Permissions obey an object hierarchy. If a user is assigned a permission inside an object, the user will also get the same level of access to objects that are lower in the object hierarchy.

The object hierarchy for permissions is as follows:

graph BT
    id1[dataSources] --> organization
    id2["workspace"] --> organization
    id3["child workspace <br> (only if user is assigned a 'hierarchyPermissions' <br> in the parent workspace)"] --> id2

For example if a user has been assigned to MANAGE permission in the organization, the user also has MANAGE permission in all dataSources and workspace objects that are nested under the organization, even if the user has not been explicitly assigned to a MANAGE permission definition in each of the nested objects.

Automatic Entity Filtering

Entities protected by permissions from unwanted access are automatically filtered out when listing them. A user with a top permission MANAGE will always see all the entities, while other users will only see entities to which they have been assigned at least a read-level permission.

Permissions vs Includes

In general the user must be granted a required permission to access a particular entity, if not, then the user is not allowed to finish the desired operation.

On the other hand, sometimes an entity requires data from an another entity which may be restricted. In such cases we make use of sideloads that allow returning all referenced entities no matter if the user has permission to read the sideloaded (aka included) entity. Included entities cannot be changed using sideloads, they can only be read. Please note that this relaxed approach of the including mechanism is a subject of further development and may change in future release.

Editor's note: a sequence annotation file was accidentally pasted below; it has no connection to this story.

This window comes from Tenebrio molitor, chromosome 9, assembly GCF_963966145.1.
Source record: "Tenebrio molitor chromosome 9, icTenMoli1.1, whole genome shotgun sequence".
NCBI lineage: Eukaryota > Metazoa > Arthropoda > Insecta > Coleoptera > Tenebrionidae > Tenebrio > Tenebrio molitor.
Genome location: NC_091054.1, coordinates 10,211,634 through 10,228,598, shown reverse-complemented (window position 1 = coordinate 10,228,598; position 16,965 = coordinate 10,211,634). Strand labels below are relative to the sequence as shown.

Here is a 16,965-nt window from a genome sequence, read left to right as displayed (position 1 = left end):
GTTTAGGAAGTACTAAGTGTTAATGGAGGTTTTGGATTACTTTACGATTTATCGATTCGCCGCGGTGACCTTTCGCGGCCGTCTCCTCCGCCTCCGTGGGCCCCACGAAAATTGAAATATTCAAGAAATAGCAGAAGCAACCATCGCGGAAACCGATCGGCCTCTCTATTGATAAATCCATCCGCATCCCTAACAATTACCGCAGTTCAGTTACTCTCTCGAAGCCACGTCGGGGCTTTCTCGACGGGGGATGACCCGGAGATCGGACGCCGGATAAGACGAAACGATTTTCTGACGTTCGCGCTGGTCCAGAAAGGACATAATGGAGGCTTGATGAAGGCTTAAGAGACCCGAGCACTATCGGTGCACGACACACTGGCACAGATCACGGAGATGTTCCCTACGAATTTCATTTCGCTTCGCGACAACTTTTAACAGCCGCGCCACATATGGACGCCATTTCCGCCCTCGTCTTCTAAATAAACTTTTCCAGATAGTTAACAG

User cannot define a new relation or change existing one to point to an entity that the user has no access to. The list of includes will contain entities the user has or had an access, or they are required by an application logic (like a parent - child workspace relation).

As an example we can use listing of workspaces. The user is not granted access to the parent workspace, the user cannot read its details, modify it, or access it. But when accessing the child workspace via the entities api with include parents enabled, the user is able to see the parent’s workspace title, description etc. as it would have read access to the parent workspace entity.

Permissions API

Permissions can be retrieved and set via declarative API only. Permission for logged user can be retrieved via entities api.

Entity API

Payload of each object that contains permission definitions can be expanded by permissions valid for the logged user. When a URI parameter metaInclude=permissions is used, then a list of valid permissions will be put into the section meta for each resource object. For more details about meta section see JSON::API meta.

Example: Retrieve Permissions for the Logged User and the Organization

Make the following API call:

curl -H "Authorization: Bearer $API_TOKEN" \
  -H "Content-Type: application/json" \
  -H "Accept: application/json" \
  -X GET \

To receive something like this:

  "data": {
    "attributes": {},
    "id": "...",
    "meta": {
      "permissions": [
    "type": "organization"

URI Mapping

To see where and what permissions are required is documented as a part of the OAPI document, see the API Referece. For each protected endpoint in the sub-section x-gdc-security-info you will find a list of required permissions.